Indochina

Indochina

[in-doh-chahy-nuh]
Indochina, Fr. Indochine, former federation of states, SE Asia. It comprised the French colony of Cochin China and the French protectorates of Tonkin, Annam, Laos, and Cambodia (Cochin China, Tonkin, and Annam were later united to form Vietnam). The capital was Hanoi. The federation formed the easternmost region of the Indochinese peninsula (which it shared with Myanmar, Thailand, and Malaya) and faced E on the South China Sea. The cultures of Indochina were influenced by China and India. The centuries before European intervention saw the growth and decline of the Khmer Empire in Cambodia, the rise and fall of Champa, and the steady expansion of Annam. European penetration began in the 16th cent.; in the 19th-century race for a colonial empire, the French took (1862, 1867) Cochin China as a colony and gained protectorates over Cambodia (1863), Annam (1884), and Tonkin (1884). In 1887 they formed those four states into a union of Indochina, with a governor-general at its head; Laos was added to the union in 1893. In World War II, France was forced to accept Japanese intervention in N Indochina in 1940; the subsequent Japanese move into S Indochina (July, 1941) was viewed by the United States as a threat to the Philippines; it prompted the freezing of all Japanese assets in the United States and precipitated the diplomatic exchanges cut short by the Japanese attack on Pearl Harbor. Even before the end of the war, the French announced plans for a federation of Indochina within the French Union, with greater self-government for the various states. The federation was accepted in Cambodia and Laos. Vietnamese nationalists, however, demanded (1945) the complete independence of Annam, Tonkin, and Cochin China as Vietnam, and after Dec., 1946, these regions were plunged into bitter fighting between the French and the extreme nationalists, oftentimes led by Communists. The war in Vietnam dragged on for years, culminating in the French defeat at Dienbienphu. The Geneva Conference in 1954 effectively ended French control of Indochina.
or Indochinese Peninsula

Region of mainland Southeast Asia. The term, now largely superseded by the name Southeast Asia, was used mainly by Westerners to describe the intermingling of Indian and Chinese cultural influences in the region. Indochinese Peninsula typically referred to Cambodia, Laos, and Vietnam (see French Indochina), though it was sometimes expanded to include Myanmar (Burma), Thailand, and the mainland portion of Malaysia.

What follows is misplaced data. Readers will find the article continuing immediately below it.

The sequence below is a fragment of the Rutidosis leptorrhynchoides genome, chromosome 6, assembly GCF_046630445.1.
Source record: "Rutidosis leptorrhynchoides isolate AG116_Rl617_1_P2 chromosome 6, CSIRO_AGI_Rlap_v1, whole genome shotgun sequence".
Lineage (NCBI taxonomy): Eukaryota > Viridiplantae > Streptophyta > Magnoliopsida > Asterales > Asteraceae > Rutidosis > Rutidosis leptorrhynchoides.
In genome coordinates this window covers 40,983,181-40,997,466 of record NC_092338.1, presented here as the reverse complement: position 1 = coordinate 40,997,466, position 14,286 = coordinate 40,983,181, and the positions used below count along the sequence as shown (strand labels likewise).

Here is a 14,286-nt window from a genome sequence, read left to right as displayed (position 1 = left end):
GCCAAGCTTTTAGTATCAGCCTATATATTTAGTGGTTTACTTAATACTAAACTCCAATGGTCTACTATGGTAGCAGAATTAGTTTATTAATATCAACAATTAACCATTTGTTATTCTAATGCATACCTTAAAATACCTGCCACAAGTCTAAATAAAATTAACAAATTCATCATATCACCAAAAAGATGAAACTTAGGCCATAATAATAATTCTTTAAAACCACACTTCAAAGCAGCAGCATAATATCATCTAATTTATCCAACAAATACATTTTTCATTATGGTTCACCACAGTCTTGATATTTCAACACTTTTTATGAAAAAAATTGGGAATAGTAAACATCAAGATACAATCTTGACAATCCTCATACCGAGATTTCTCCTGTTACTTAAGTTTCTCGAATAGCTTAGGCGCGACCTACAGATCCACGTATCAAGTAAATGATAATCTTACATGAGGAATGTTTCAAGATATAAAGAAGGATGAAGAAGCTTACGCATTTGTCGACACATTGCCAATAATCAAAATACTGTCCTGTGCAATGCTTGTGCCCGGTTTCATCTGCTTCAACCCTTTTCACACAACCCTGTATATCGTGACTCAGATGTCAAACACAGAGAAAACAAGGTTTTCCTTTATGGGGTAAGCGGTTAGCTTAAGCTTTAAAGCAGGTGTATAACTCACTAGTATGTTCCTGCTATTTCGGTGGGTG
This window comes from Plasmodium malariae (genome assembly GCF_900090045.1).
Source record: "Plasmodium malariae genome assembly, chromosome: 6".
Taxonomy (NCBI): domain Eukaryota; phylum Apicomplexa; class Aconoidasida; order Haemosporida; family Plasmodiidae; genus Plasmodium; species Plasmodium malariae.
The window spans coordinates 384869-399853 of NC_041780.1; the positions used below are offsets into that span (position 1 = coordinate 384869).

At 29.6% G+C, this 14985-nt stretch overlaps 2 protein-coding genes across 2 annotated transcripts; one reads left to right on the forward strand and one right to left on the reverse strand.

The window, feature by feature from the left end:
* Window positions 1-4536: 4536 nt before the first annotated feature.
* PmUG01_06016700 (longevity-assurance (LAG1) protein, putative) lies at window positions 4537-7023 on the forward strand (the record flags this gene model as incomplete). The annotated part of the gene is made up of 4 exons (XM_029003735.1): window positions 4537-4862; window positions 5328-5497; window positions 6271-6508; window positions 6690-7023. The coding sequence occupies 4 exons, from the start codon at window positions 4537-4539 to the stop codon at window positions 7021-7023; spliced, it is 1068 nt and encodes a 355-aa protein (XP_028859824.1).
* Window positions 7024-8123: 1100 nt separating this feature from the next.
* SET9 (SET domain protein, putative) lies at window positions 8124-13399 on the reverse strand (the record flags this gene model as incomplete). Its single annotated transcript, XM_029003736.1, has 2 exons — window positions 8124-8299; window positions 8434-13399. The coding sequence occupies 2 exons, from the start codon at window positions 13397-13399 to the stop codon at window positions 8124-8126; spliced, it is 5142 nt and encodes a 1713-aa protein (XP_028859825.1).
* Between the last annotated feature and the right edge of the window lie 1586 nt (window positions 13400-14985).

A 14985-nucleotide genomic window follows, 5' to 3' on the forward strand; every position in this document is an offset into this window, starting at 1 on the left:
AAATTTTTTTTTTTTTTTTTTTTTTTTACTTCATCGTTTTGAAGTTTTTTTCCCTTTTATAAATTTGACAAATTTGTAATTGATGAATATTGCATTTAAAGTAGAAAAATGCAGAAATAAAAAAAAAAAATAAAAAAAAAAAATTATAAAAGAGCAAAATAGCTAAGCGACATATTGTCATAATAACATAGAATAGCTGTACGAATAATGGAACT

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Indochina, or the Indochinese Peninsula, is a region in Southeast Asia. It lies roughly east of India, south of China. The word has French origins, Indochine, and was adopted when French colonisers in Vietnam began expanding their territory to bordering countries.

Historically, the countries of Mainland Southeast Asia received cultural influence from China and India, but to varying degrees. Many Southeast Asian countries are influenced mainly by the culture of India with a smaller influence from the culture of China. However, this is actually reversed in the culture of Vietnam where the main foreign influence is from the culture of China with a much smaller influence from India, largely via the Champa civilization that Vietnam conquered during its southward expansion.

Indochina comprises the territory of the following countries:

Note that the term Sino-Indian is used to describe things relating to India and China. (e.g. Sino-Indian relations).

Religion

The main religion in this region is Theravada or Hinayana Buddhism. Mahayana Buddhism is predominant in Vietnam, while Malaysia and Singapore are multi-religious nations, with adherents of Islam, Buddhism, Christianity, Hinduism and others (Animism, Confucianism, Taoism, etc).

See also

External links

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